Kawarthas

Kawartha Lakes
Kawarthas

Kawartha’s June Realty Activity Increased by Single Sale Year-Over-Year

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Real estate activity in Kawartha Lakes held steady through the month of June, with homes sold increasing year-over-year by just 0.6%, according to the Canadian Real Estate Association (CREA).

And that slight uptick can be credited to one single sale, the data shows.

Totalling 164 units, last months sales came in 10.4% above the region’s five-year average, and 0.2% above the 10-year average for the month of June.

So far through 2021, home sales have reached a record total of 934 units — an increase of 68.3% from the same period in 2020.

READ: Muskoka Waterfront Sales Slow in June, But Decline ‘Greatly Exaggerated’

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From the same month last year, new listings were down by a count of 15, or 6.4%, totalling 220 new residential listings last month.

CREA reports this is the lowest number June has seen added in more than 15 years. The total hovers 5.4% below the five-year average, and 14% below the 10-year average for the month.

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At the end of June, active residential listings numbered 167 units, down 43.4% year-over-year.

Again, CREA says this is a long-time low; June reportedly hasn’t seen such a small count in more than 30 years.

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Months of inventory — or the number of months it would take to sell current inventories at the current rate of sales activity — numbered just 1 at the end of last month, down from the 1.8 months recorded last year, and from the long-run June average of 3.4 months.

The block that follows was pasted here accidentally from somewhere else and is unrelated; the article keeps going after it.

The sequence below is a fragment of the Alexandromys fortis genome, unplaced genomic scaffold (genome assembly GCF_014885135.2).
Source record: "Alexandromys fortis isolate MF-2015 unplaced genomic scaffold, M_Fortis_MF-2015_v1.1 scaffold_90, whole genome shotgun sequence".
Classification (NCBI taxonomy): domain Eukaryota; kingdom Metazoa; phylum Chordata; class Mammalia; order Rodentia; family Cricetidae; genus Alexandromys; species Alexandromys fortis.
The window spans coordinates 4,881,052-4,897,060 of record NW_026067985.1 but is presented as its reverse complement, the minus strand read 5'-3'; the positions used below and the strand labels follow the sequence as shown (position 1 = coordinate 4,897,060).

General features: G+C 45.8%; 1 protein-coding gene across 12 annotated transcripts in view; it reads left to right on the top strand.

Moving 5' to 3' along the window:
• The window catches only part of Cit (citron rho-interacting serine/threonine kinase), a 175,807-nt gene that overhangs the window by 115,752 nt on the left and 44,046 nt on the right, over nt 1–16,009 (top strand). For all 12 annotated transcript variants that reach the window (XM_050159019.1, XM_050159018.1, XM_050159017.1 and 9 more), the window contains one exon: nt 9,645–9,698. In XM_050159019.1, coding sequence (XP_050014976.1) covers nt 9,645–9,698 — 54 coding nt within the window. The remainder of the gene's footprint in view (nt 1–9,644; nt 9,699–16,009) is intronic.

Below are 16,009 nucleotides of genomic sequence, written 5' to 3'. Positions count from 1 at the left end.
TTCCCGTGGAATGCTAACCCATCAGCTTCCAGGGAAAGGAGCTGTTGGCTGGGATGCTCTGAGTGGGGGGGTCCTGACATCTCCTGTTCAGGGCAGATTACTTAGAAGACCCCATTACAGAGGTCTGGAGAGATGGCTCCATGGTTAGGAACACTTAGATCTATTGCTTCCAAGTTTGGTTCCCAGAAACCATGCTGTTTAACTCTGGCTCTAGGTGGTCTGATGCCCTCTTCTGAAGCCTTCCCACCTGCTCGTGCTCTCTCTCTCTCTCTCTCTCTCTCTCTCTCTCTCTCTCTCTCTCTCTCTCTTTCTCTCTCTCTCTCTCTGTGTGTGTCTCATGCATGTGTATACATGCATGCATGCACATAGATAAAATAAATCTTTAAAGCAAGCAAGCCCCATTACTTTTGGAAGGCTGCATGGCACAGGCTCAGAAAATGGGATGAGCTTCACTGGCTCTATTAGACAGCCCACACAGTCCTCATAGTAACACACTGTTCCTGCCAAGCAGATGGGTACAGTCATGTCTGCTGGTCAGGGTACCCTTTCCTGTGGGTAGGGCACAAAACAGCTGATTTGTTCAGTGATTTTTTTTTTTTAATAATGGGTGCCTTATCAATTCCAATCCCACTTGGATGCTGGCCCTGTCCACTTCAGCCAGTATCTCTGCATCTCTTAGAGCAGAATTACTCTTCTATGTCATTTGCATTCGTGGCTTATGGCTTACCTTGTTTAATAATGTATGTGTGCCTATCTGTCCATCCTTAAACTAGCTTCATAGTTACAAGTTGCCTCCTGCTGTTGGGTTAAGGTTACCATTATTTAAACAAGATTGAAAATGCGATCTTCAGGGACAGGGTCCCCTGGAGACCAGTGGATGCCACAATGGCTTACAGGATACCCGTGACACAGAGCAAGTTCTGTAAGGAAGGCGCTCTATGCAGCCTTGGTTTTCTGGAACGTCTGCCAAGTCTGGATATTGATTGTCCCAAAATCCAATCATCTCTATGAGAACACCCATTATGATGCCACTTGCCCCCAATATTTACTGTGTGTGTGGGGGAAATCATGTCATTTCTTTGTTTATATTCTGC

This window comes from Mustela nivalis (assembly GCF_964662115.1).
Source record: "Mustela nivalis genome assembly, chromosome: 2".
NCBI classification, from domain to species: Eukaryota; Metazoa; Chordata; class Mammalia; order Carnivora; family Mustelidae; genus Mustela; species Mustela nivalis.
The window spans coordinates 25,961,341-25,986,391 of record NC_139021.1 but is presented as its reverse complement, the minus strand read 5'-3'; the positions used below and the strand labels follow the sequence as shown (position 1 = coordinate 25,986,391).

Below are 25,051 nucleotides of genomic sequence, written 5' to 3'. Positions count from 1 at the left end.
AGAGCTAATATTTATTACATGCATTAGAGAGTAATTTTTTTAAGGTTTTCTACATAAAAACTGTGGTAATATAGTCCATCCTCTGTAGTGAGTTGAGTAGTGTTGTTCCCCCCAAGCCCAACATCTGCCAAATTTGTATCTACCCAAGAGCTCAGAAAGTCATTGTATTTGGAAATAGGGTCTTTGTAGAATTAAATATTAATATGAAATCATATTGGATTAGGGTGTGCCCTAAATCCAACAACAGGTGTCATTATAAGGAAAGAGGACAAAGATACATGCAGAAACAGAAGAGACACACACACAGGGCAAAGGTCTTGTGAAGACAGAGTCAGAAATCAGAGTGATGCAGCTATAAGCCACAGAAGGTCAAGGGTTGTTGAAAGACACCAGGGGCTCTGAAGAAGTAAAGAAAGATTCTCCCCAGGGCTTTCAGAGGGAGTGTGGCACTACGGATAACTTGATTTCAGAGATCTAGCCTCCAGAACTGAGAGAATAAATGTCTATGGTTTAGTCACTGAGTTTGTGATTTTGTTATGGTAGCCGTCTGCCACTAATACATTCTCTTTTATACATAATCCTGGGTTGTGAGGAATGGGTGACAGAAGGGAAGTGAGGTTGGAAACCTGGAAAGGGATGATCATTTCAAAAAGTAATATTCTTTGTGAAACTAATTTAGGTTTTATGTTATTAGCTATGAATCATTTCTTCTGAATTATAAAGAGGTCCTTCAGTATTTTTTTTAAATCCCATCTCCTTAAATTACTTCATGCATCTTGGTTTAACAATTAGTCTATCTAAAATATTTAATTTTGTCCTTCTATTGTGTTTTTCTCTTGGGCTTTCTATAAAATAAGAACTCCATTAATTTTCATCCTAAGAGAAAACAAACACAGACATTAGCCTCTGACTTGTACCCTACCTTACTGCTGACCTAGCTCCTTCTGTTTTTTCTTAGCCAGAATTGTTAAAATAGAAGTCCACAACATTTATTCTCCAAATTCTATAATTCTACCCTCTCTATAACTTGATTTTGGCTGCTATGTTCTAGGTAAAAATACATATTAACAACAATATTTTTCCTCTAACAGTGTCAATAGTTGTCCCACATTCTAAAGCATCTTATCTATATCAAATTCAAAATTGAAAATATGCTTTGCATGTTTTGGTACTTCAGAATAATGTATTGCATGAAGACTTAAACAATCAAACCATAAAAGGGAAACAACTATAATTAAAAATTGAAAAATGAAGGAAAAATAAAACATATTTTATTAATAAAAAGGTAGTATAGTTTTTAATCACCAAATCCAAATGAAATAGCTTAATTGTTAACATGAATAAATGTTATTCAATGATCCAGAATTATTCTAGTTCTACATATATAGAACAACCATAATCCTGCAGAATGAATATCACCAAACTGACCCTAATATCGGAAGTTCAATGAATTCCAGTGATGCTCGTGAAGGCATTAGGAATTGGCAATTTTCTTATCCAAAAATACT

Meanwhile, the MLS Home Price Index (HPI), which tracks price trends far more accurately than is possible using average or median price measures, showed the overall MLS HPI composite/single-family benchmark price jumped 44.4% year-over-year, reaching $621,000 in June.

The dollar value of all home sales last month was recorded at a new record of $112.6 million, up 32.8% from the same month last year.

Meanwhile, CREA reports that in neighbouring Muskoka region, the month of June saw a “steep decline” in waterfront property sales, while agents in the area say that, in realty, the lowering isn’t as intense as the numbers might lead you to believe.

“While both property types have seen similar trends in new supply coming onto the market and a continued decline in overall available listings due to an elevated level of demand, it appears that the majority of the buying frenzy for waterfront homes may now be in the rearview mirror,” said Chuck Murney, President of the Lakelands Association of Realtors.

But Maryrose Coleman of both Muskoka District Rentals and Sotheby’s International Realty Canada says June’s numbers — and the claims that stem from them — present a more dramatic situation than what agents are actually seeing in the region right now.

“The rumours of the death of the waterfront market are greatly exaggerated,” Coleman says. “We have seen a softening, or a slowing, but it’s too early to tell if this is a typical summer market easing — as there has been very little product available — or if we are actually starting to see the market ease or even turn.”

She notes that ultimately, the length of a listing’s life on the market is much less about location than it is about cost.

“Demand is still strong for well priced properties. Aspirationally [sic] priced waterfront properties are sitting for longer. I expect this to continue through the summer, and by fall we will have a cleaner picture of the market trends.”

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